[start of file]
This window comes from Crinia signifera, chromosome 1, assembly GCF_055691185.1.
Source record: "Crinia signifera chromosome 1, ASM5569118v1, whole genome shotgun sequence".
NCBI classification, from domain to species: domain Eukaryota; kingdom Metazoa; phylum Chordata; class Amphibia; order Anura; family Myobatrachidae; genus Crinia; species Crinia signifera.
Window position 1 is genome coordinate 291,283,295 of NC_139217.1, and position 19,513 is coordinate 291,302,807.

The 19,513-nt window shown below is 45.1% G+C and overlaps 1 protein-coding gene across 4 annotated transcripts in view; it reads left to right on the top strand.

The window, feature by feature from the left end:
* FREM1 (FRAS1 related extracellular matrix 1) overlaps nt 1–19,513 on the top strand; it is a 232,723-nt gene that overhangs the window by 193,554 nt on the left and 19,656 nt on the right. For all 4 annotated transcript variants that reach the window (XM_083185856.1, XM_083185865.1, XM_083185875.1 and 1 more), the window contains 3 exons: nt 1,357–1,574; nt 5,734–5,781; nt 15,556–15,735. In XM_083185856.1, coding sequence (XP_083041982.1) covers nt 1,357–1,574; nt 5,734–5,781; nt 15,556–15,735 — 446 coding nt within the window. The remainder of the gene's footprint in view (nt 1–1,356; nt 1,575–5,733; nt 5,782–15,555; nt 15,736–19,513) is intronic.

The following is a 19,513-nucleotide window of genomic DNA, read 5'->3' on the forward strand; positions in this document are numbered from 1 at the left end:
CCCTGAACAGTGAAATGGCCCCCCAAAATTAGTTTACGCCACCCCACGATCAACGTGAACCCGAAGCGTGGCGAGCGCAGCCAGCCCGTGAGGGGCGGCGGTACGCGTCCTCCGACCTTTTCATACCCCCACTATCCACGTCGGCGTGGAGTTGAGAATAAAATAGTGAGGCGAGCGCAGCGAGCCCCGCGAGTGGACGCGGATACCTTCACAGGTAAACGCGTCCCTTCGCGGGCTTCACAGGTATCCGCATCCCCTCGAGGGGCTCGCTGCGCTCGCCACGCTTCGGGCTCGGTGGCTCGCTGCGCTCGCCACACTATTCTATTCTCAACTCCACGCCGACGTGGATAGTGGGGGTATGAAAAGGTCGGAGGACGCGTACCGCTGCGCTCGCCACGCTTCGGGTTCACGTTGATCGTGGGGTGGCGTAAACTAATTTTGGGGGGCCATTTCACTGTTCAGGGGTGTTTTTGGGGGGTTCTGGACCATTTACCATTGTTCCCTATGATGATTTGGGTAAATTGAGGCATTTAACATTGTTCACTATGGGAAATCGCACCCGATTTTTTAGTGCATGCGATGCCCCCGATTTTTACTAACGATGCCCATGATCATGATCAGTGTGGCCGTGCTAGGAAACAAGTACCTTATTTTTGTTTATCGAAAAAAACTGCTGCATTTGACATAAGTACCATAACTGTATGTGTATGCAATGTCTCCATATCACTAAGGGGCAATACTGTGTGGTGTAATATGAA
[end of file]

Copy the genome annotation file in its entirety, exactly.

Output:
This window comes from Crinia signifera, chromosome 1, assembly GCF_055691185.1.
Source record: "Crinia signifera chromosome 1, ASM5569118v1, whole genome shotgun sequence".
NCBI classification, from domain to species: domain Eukaryota; kingdom Metazoa; phylum Chordata; class Amphibia; order Anura; family Myobatrachidae; genus Crinia; species Crinia signifera.
Window position 1 is genome coordinate 291,283,295 of NC_139217.1, and position 19,513 is coordinate 291,302,807.

The 19,513-nt window shown below is 45.1% G+C and overlaps 1 protein-coding gene across 4 annotated transcripts in view; it reads left to right on the top strand.

The window, feature by feature from the left end:
* FREM1 (FRAS1 related extracellular matrix 1) overlaps nt 1–19,513 on the top strand; it is a 232,723-nt gene that overhangs the window by 193,554 nt on the left and 19,656 nt on the right. For all 4 annotated transcript variants that reach the window (XM_083185856.1, XM_083185865.1, XM_083185875.1 and 1 more), the window contains 3 exons: nt 1,357–1,574; nt 5,734–5,781; nt 15,556–15,735. In XM_083185856.1, coding sequence (XP_083041982.1) covers nt 1,357–1,574; nt 5,734–5,781; nt 15,556–15,735 — 446 coding nt within the window. The remainder of the gene's footprint in view (nt 1–1,356; nt 1,575–5,733; nt 5,782–15,555; nt 15,736–19,513) is intronic.

The following is a 19,513-nucleotide window of genomic DNA, read 5'->3' on the forward strand; positions in this document are numbered from 1 at the left end:
CCCTGAACAGTGAAATGGCCCCCCAAAATTAGTTTACGCCACCCCACGATCAACGTGAACCCGAAGCGTGGCGAGCGCAGCCAGCCCGTGAGGGGCGGCGGTACGCGTCCTCCGACCTTTTCATACCCCCACTATCCACGTCGGCGTGGAGTTGAGAATAAAATAGTGAGGCGAGCGCAGCGAGCCCCGCGAGTGGACGCGGATACCTTCACAGGTAAACGCGTCCCTTCGCGGGCTTCACAGGTATCCGCATCCCCTCGAGGGGCTCGCTGCGCTCGCCACGCTTCGGGCTCGGTGGCTCGCTGCGCTCGCCACACTATTCTATTCTCAACTCCACGCCGACGTGGATAGTGGGGGTATGAAAAGGTCGGAGGACGCGTACCGCTGCGCTCGCCACGCTTCGGGTTCACGTTGATCGTGGGGTGGCGTAAACTAATTTTGGGGGGCCATTTCACTGTTCAGGGGTGTTTTTGGGGGGTTCTGGACCATTTACCATTGTTCCCTATGATGATTTGGGTAAATTGAGGCATTTAACATTGTTCACTATGGGAAATCGCACCCGATTTTTTAGTGCATGCGATGCCCCCGATTTTTACTAACGATGCCCATGATCATGATCAGTGTGGCCGTGCTAGGAAACAAGTACCTTATTTTTGTTTATCGAAAAAAACTGCTGCATTTGACATAAGTACCATAACTGTATGTGTATGCAATGTCTCCATATCACTAAGGGGCAATACTGTGTGGTGTAATATGAA